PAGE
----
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Seminoles defense stingy but not satisfied

TALLAHASSEE — For all the complicated coverages and intricate blitz packages defensive coaches can conjure up each week, Florida State defensive coordinator Mickey Andrews insists that creating turnovers is really rather simple.

"People don't fumble unless it's a violent collision," Andrews said. "People don't throw (interceptions) unless there's violent pressure on the quarterback and on the receiver. We didn't have enough of that."

FSU had plenty else on Saturday. For the second consecutive week, the Seminoles defense throttled a Division I-AA opponent. This time, it limited Chattanooga to 164 yards of total offense in a 46-7 rout. Last week, it shut out Western Carolina.

But despite the scoreboard dominance, Andrews and his players have left each game with an empty feeling. While they have been solid, they have not been spectacular.

They recorded only one turnover in the opener and did the same against Chattanooga.

"We've got to step up," senior linebacker Kenny Ingram said. "Our goal every week is to get three (turnovers). And right now, we're behind. If you count it, we're behind four. So that means next week, we have to get seven turnovers. We're going to go out there and play hard."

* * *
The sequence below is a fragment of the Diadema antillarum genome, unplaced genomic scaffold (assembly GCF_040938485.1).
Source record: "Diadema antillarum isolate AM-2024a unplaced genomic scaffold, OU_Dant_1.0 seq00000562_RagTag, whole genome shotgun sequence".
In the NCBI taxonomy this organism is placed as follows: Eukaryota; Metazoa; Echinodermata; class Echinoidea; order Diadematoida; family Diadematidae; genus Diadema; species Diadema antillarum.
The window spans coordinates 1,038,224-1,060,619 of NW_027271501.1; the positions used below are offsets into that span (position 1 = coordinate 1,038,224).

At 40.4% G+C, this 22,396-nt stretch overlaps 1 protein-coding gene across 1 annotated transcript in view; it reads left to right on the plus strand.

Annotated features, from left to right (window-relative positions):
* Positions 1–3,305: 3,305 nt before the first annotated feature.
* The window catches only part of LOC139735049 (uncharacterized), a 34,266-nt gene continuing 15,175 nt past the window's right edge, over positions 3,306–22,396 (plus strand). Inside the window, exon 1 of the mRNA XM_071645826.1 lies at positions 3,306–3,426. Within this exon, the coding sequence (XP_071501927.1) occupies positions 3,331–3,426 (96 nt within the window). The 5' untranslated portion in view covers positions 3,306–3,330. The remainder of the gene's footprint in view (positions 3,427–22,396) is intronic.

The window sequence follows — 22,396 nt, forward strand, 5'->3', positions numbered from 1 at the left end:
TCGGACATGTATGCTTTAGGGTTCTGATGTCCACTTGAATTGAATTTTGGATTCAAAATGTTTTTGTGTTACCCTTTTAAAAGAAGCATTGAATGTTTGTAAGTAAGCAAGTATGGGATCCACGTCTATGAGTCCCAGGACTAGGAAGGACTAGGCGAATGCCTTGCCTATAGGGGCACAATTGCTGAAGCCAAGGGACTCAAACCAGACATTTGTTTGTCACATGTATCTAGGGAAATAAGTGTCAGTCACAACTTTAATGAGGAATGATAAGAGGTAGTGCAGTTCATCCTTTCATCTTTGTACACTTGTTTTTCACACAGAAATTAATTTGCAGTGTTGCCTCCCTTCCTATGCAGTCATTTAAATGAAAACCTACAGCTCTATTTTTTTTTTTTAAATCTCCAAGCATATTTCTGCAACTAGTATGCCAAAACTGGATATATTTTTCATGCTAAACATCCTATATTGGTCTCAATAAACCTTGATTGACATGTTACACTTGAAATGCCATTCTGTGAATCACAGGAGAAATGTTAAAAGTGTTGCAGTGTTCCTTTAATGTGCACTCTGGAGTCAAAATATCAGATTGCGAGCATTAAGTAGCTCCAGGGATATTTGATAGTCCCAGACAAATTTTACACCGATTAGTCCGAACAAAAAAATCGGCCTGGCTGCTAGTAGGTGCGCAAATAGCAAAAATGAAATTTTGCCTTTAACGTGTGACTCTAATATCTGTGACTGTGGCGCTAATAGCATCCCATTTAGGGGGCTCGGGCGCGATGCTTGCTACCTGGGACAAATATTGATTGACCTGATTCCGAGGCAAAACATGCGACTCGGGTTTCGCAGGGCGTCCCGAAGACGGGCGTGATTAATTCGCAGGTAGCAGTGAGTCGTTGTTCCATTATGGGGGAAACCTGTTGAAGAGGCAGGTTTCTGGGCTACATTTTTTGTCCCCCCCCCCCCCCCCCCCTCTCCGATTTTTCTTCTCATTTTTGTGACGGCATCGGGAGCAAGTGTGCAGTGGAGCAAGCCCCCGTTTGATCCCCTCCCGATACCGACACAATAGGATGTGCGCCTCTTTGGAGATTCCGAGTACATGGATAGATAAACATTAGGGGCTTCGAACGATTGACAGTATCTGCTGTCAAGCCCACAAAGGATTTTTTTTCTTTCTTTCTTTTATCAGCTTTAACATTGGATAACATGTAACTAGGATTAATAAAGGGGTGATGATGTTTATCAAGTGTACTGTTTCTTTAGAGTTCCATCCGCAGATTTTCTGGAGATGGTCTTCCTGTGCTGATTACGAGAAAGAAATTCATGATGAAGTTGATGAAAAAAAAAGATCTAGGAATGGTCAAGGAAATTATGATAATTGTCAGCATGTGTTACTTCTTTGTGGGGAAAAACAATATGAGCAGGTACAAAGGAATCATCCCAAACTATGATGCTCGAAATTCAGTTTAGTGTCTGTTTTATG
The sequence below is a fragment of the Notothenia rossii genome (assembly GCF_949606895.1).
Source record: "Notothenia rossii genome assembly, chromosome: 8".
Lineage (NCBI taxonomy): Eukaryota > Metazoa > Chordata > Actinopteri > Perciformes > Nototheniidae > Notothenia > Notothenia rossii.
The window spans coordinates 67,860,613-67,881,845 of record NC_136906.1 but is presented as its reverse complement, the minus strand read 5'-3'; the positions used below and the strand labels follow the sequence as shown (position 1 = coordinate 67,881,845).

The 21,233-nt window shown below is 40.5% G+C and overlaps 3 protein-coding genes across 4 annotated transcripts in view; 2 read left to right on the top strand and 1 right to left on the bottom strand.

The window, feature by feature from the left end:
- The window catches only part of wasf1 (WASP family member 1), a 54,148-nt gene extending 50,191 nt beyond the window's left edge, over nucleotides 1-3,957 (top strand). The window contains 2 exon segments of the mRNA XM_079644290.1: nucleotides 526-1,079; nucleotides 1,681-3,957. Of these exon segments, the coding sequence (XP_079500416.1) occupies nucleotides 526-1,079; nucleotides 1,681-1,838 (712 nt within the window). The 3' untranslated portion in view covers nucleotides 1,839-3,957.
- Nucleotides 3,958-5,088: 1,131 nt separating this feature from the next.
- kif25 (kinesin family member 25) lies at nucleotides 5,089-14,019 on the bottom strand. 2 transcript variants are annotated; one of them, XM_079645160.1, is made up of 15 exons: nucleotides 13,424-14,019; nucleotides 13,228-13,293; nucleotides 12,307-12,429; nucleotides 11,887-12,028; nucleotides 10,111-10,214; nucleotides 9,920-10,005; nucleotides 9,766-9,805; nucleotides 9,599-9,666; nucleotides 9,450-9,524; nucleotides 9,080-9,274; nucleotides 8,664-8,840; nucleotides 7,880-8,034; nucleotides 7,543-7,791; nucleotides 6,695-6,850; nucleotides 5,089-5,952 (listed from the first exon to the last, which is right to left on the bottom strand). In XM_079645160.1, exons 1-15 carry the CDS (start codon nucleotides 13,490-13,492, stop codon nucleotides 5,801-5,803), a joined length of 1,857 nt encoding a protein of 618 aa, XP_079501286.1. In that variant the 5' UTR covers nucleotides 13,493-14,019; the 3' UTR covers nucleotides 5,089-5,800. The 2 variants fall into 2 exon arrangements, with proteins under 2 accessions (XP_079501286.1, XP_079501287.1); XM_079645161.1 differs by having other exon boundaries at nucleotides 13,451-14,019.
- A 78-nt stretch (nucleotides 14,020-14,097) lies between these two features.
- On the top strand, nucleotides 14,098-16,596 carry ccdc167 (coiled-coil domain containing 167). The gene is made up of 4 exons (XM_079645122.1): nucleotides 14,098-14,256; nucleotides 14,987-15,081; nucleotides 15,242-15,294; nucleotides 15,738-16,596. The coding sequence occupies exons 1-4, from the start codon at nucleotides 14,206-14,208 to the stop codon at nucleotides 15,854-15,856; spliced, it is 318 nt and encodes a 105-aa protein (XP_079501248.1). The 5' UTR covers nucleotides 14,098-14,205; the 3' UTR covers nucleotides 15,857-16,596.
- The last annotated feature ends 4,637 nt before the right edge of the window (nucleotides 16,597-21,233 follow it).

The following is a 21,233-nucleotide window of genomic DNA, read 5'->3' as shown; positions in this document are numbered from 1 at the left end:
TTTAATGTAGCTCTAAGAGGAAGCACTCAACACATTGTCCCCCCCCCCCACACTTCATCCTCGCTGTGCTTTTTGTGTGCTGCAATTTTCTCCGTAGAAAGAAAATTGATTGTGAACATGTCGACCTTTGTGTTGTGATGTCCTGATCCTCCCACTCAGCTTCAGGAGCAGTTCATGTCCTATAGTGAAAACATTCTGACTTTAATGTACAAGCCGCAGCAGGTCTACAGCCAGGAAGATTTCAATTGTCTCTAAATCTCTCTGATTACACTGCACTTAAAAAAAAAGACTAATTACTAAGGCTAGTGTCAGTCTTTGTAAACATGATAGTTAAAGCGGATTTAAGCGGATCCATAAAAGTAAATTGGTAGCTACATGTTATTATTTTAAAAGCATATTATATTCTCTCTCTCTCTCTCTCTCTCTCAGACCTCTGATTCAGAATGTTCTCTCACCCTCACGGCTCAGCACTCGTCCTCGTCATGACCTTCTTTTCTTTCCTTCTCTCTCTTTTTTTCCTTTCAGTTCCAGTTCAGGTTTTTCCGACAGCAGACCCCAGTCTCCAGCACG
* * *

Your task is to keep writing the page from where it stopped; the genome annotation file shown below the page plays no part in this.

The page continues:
Ingram did his part Saturday. Late in the second quarter, he spotted Chattanooga receiver Clint Woods coming across the middle for a short completion and delivered a wicked hit that jarred the ball loose.

Ingram then pounced on the ball at Chattanooga's 31-yard line to set up the Seminoles' final scoring drive of the first half.

"I knew I hit him pretty good," Ingram said. "It was a great feeling. As soon as I laid into him, I knew he was going to cough something up."

Said fellow linebacker Toddrick Verdell: "Those types of hits amp everybody up. It brings energy not only to the defense, but to the offense and to the special teams. And more than anything, it gets the crowd more involved."

But apparently, creating turnovers isn't yet contagious. For the second consecutive week FSU's defensive backs were in position to break up passes but failed to record any interceptions.

"Last week we had six potential (interceptions)," Andrews said. "This week we had four or five. We didn't get a one. We've gone two weeks without an (interception)."

"We're putting ourselves in great positions to make the plays," said senior cornerback Tony Carter, who dropped what appeared to be an easy interception against Chattanooga. "Now, we've just got to go out and make them."

Seminoles defense stingy but not satisfied 09/13/08 [Last modified: Tuesday, November 2, 2010 5:01pm]
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